It’s a tradition for me to get up super early on Good Friday to make Hot Cross Buns. I didn’t feel like it last night when I’d fallen asleep reading on the couch and woke up at 11.50pm. I debated with myself whether to measure out the dry ingredients before bed or wait until the morning. In a sleepy fug I decided that better now than in the morning when my brain would certainly not function properly. I’d forget to add sugar or something if I did that, I’ve done that before, so I made myself get on with it. It took a few tries for my brain to work out how early I’d have to get up for them to be ready in time. I then collapsed into bed and woke this morning just a couple of minutes before my alarm went off.
Now the house is quiet, the dough is rising (I hope) and I’ve done a little first aid with the computer to get it going so I can write a post. The past few weeks have flown by in a flurry of activity and excitement, and now there are four glorious days to rest a little. Everyone is home, kind of. Eldest daughter returned and then a few hours later went over to a friend’s house for the night. Everyone will be home…
…and this is Easter. How grateful I am that we still have a holiday assigned for this celebration. Though it has become a little too much about chocolate eggs and bunnies which I can never work out, it’s still there. We set aside time to remember the death of Jesus and his resurrection, that’s what Good Friday and Easter Sunday are really all about.
How sad if this is confined to Easter though. It really is good news for every day of the year, because really if we’re deep down honest and look around, this world needs help. We all need help. We are flawed human beings and we make a mess of things. Simple as that. It has been the same since the dawn of time. No one likes the ‘sin’ word much any more, but it’s our sin, our living apart from God, that has spoiled us and the world around us. Some think that we can make ourselves better, that we can be the change and transform ourselves, and make things all right for everyone else. I’ve been reading a book in the last few days where the author suggests just that. I wanted to say to her, in a very loving way of course, ‘No!’ How can flawed human beings completely fix other flawed human beings? It makes no sense to me.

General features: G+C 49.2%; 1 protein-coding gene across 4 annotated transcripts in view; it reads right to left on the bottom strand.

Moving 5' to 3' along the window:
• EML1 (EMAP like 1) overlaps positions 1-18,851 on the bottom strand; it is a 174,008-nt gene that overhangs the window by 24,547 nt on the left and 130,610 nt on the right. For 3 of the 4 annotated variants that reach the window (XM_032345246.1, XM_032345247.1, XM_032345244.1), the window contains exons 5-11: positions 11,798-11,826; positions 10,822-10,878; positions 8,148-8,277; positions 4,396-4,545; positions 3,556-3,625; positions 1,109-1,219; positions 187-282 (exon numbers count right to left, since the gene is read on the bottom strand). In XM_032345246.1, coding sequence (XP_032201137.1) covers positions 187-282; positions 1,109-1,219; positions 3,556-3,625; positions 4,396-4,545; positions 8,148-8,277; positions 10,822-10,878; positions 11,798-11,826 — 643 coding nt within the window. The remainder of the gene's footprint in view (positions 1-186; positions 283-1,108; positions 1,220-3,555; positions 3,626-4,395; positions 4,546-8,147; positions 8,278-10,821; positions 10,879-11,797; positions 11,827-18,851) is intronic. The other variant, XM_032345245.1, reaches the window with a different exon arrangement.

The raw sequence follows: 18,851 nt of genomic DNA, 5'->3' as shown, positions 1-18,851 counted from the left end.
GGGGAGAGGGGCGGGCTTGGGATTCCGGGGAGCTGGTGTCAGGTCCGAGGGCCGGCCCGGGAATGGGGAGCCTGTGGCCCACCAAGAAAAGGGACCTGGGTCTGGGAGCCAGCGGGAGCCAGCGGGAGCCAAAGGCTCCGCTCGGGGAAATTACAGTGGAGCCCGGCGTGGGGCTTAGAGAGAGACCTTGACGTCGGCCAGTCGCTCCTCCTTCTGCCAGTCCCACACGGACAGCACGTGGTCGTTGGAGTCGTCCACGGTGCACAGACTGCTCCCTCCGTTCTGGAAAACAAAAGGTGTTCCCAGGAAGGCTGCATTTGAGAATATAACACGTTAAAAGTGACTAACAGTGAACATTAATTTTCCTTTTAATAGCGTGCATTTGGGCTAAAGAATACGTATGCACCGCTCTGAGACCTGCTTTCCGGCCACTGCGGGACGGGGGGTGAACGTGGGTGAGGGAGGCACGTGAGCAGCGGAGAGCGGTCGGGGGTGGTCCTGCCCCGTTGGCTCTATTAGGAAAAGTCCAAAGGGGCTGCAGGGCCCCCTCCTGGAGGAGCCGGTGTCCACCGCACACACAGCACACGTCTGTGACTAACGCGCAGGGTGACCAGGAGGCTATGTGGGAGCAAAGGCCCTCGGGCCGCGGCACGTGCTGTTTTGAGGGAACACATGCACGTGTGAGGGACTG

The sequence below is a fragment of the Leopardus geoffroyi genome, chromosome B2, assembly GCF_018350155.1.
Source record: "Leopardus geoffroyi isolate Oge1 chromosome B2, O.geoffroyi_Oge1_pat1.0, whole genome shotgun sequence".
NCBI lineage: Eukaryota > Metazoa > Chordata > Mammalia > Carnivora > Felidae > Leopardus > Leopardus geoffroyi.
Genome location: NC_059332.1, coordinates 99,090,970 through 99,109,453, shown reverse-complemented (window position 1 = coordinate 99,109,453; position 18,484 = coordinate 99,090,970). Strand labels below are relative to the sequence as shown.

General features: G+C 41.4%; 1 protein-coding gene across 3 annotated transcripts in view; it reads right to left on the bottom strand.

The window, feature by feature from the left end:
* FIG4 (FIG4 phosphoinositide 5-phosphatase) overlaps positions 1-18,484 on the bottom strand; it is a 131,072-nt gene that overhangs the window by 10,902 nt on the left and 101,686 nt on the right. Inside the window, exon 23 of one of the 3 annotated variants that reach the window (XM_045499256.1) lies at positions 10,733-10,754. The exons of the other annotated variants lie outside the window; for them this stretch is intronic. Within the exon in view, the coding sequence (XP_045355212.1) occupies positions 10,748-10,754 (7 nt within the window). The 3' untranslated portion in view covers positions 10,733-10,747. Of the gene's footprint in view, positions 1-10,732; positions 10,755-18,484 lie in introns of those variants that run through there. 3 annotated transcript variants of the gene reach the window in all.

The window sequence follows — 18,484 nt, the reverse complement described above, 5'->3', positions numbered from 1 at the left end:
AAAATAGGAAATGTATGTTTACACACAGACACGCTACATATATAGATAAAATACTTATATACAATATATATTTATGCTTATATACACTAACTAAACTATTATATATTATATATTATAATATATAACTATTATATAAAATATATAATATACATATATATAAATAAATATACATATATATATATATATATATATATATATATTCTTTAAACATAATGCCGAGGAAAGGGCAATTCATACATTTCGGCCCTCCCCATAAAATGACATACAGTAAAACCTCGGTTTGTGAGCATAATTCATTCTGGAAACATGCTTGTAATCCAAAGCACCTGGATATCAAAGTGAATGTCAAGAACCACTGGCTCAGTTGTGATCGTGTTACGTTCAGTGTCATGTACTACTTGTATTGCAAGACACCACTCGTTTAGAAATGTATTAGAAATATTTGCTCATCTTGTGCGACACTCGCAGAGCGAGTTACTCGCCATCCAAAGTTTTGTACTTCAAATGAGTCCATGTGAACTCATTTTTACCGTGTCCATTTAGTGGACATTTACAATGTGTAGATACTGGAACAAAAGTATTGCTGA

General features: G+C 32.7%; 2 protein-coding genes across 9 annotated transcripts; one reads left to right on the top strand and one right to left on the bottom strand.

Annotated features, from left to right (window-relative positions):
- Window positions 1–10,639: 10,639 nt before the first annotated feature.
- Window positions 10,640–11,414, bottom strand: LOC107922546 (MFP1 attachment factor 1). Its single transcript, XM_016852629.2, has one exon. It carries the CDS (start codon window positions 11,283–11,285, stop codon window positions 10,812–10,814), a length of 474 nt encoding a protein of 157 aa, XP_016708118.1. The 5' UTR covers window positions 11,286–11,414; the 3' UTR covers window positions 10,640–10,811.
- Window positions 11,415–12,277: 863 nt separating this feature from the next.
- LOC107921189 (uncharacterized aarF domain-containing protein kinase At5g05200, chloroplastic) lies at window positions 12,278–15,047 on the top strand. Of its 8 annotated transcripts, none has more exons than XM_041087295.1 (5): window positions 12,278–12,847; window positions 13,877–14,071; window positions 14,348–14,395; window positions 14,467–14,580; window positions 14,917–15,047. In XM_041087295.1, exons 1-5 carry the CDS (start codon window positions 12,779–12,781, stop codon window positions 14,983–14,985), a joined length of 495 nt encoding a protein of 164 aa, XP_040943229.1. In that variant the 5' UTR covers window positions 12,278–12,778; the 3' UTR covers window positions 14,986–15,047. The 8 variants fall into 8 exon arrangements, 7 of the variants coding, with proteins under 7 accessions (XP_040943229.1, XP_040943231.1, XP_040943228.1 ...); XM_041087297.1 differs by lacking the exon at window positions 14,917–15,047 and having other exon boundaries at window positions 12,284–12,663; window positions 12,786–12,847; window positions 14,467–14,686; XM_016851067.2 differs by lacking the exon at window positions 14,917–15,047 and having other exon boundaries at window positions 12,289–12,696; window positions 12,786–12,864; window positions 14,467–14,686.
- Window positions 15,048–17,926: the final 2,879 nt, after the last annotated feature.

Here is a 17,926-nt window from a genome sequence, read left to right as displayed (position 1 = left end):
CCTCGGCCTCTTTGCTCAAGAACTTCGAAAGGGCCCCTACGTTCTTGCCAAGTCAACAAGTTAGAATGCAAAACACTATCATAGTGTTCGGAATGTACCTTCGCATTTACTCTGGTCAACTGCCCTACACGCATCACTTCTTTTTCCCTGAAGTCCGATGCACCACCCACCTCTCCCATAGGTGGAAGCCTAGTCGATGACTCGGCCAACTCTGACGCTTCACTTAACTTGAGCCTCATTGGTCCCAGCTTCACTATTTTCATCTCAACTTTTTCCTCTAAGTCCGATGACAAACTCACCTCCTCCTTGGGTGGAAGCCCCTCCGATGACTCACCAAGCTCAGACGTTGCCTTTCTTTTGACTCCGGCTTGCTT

What does make sense is a Saviour who is alive and active in the world today, really changing people’s lives. If what the Bible says is true – that God loved us so much that Jesus died, taking the penalty for all of our wrong-doing and living apart from God, then He rose again, defeating death – this is powerful stuff. Jesus is risen in the most non-zombie way possible. He is not the living dead – He is alive and brings life. I know this because I have experienced and do experience His work in my life, and I see it in other people. I’ve seen the way Jesus can transform the hardest of hearts, heal the sick and work in amazing ways. From kids in New York to the most determined atheist, every time I hear a story of how Jesus has met someone in their life it gives me prickles on my skin. I never tire of the stories. I recognise my Saviour in their experience. So many people from so many different nationalities and backgrounds experiencing God intervening in their lives and changing them. It is awesome. He doesn’t want rituals and traditions, Jesus loves a relationship with us.
So by all means enjoy all the food and chocolate and the Easter bunny, but don’t forget Jesus…
…and now I’ve run out of time, the dough has risen and I must go. Happy Easter.